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Estonia's low pension replacement rate could fall further in future

Pensioners. Source: Priit Mürk/ERR

Estonia's low replacement rate for pensions is not expected to rise significantly in the future, and will also be affected by the optional nature of the second pillar. Contributions made by individuals to their own pension funds will have the biggest impact on their ability to cope after retirement.

According to a recent study by the Organization for Economic Cooperation and Development (OECD), the average wage-earner in the European Union will receive a pension equivalent 68.1 percent of their current salary after they hit retirement age. However, the OECD study also shows that the net replacement rate for Estonian workers' pensions will be just 34.4 percent, the second lowest In the EU. In simple terms, this means people will have to survive on a third of their usual income after they retire.

Think tank Praxis explained that the OECD analysis takes into account countries' main mandatory pension schemes, which in Estonia's case is the first pillar. If the now voluntary second pillar pension is added, then Estonia's net replacement rate would be 54.7 percent (as of 2022), which is still below the OECD average of 66.9 percent.

While the effects of the second pillar reform have not yet been reflected in the replacement rate – In 2019 for example, the replacement rate including the second pillar was 53.1 percent –  the effects will start to show up in the coming years, Praxis told ERR.

Praxis analysts Kelly Toim and Katre Pall said that the impact of those reforms will start to be seen in terms of the pensions replacement rate from around 2030 onwards, with the differences expected to be long-lasting.

When the Ministry of Finance and the Ministry of Social Affairs analyzed the ratio of Estonia's average old-age pension to average net wages up to 2070, the ratio was found to be between 42 and 44 percent. If the second pillar had not been made voluntary, the ratio would be above 45 percent.

By the end of 2023, some 235,000 people in Estonia will have left or applied to leave the second pillar, representing 32 percent of all second pillar subscribers.

Praxis said that the replacement rate for pensions will also be influenced in future by the birth rate, along with the number of people joining the second pillar and its rate of return. If birth rates, second pillar enrolment and rates of return all remain lower, the ratio of old-age pension to net pay would in all likelihood fall below 40 percent.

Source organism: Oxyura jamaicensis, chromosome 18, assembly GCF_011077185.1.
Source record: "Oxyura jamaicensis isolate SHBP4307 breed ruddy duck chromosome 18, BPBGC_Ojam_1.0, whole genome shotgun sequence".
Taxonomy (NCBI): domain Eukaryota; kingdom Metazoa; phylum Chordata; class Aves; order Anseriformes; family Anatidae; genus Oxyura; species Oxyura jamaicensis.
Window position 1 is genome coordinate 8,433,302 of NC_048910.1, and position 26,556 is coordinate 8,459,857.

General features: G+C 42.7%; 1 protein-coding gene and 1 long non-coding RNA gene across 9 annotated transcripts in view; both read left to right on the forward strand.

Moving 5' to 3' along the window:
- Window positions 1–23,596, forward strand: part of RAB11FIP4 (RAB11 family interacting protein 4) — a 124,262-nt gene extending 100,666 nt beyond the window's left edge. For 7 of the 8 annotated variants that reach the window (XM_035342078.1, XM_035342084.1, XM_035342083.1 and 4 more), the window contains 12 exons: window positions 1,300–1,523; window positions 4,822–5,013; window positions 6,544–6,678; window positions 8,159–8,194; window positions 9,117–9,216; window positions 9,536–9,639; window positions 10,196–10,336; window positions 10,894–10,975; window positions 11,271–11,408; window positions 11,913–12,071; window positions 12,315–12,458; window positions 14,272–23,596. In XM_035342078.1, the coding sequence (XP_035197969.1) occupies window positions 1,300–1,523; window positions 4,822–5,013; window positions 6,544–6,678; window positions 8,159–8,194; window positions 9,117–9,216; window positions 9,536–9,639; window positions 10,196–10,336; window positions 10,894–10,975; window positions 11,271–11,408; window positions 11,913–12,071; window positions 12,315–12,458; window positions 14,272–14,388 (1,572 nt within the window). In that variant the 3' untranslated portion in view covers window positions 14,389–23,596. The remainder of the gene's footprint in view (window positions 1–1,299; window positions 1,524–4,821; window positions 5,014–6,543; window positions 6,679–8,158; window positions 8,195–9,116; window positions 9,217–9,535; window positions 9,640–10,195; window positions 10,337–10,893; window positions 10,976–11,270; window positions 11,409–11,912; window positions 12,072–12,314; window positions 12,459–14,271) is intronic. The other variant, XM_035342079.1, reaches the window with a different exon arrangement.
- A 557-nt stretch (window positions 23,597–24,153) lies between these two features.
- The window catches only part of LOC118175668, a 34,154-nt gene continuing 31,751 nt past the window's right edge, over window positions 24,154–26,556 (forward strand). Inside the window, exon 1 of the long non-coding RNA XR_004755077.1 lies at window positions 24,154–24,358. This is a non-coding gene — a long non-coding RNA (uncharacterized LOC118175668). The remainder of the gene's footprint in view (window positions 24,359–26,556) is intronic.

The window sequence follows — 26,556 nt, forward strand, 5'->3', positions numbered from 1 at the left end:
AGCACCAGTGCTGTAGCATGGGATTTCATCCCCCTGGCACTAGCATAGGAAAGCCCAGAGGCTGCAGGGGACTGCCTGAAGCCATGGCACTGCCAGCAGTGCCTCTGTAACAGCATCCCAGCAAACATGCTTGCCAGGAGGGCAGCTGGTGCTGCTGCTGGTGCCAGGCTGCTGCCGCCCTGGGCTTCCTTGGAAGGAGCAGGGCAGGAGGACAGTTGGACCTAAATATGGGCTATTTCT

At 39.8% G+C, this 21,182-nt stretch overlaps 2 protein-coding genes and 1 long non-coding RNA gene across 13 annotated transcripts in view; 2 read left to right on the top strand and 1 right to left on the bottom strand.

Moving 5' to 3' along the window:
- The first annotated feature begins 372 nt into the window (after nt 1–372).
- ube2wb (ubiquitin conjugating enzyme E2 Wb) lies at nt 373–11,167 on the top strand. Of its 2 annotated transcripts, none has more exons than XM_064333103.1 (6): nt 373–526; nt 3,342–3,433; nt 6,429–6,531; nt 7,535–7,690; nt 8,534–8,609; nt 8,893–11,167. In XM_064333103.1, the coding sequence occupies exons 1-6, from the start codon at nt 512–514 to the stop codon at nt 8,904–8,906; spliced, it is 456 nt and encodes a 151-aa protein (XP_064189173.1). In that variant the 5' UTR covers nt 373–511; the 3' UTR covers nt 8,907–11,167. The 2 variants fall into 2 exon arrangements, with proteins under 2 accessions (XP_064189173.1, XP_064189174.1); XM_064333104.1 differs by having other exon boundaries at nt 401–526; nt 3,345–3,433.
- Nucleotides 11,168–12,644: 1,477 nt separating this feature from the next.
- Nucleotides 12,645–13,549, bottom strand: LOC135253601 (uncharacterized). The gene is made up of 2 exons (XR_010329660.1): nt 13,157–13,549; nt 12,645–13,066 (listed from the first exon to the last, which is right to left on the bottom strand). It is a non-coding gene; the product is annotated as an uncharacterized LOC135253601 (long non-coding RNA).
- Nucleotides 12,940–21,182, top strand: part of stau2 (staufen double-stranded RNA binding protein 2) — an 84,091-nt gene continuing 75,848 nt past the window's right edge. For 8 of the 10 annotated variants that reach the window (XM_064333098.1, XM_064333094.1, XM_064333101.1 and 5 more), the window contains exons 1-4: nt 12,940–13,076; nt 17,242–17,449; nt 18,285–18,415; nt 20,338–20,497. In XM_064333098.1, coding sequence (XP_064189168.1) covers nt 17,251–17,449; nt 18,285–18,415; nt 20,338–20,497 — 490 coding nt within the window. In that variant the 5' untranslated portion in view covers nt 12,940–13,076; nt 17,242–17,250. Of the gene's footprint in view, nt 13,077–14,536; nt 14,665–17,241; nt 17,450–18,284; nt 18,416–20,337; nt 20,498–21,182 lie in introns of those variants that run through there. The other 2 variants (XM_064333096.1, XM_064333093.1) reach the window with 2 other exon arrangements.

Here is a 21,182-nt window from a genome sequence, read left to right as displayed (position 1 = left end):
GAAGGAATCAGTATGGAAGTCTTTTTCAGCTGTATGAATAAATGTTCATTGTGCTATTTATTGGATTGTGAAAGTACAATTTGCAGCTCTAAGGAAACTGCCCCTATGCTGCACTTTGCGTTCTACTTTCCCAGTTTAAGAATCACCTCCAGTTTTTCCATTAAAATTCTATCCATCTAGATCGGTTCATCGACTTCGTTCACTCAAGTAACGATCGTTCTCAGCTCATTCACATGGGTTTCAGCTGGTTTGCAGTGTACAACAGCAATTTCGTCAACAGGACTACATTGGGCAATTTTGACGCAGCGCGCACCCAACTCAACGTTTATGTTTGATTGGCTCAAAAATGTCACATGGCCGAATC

Low pension rate = higher poverty indicator

According to an analysis of the sustainability of the pension system carried out by the Ministry of Finance and the Ministry of Social Affairs, the average pension replacement rate in Estonia is falling. Pensions are also becoming increasingly unequal over time, as the total amount people earn over their lifetime increasingly affects the size of their pensions. Gaps between men's and women's pensions have begun to widen, with low pensions for women likely to be a particular concern in the future, given women's lower average wage levels.

If a country has a low replacement rate for pensions, it will also have a higher poverty rate among its older people. According to data from 2022, 52 percent of Estonia's elderly population live in relative poverty. Throughout the rest of the EU, that figure was 17.3 percent.

Estonian women are significantly more likely to be living in poverty than Estonian men. In 2022, the poverty rate for women aged 65 and over was 57.1 percent, compared with 43.6 percent for men, according to Praxis.

Various measures have been proposed to raise the replacement rate for pensions in the future. The aforementioned ministerial analysis suggests that the minimum pension should be raised significantly and an employer pension also created.

Toim and Pall pointed out that these changes would be important, but that increasing the minimum pension, for instance, would not help the average pensioner, who also lives in relative poverty.

"As it takes time for an employer's pension contribution to reach a person's pension and for its effects to be felt, poverty among the elderly could be reduced through emergency pension increases. In the long term, pension awareness and financial literacy as well as active contributions by everyone to their pension savings are essential," they said.

The OECD's parameters are an employee entering the paid labor market at the age of 22 and in the year 2022, working through to the official retirement age of the country in question.

Only mandatory pension accumulation schemes were in the picture, so voluntary pension schemes are excluded.

Estonia's pension system is organized in three tiers, known as pillars, with the first pillar referring to the mandatory state pension, the second pillar to employer-employee contributions (previously mandatory, now with an opt-out available). The third pillar consists of private pension schemes.


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Editor: Michael Cole

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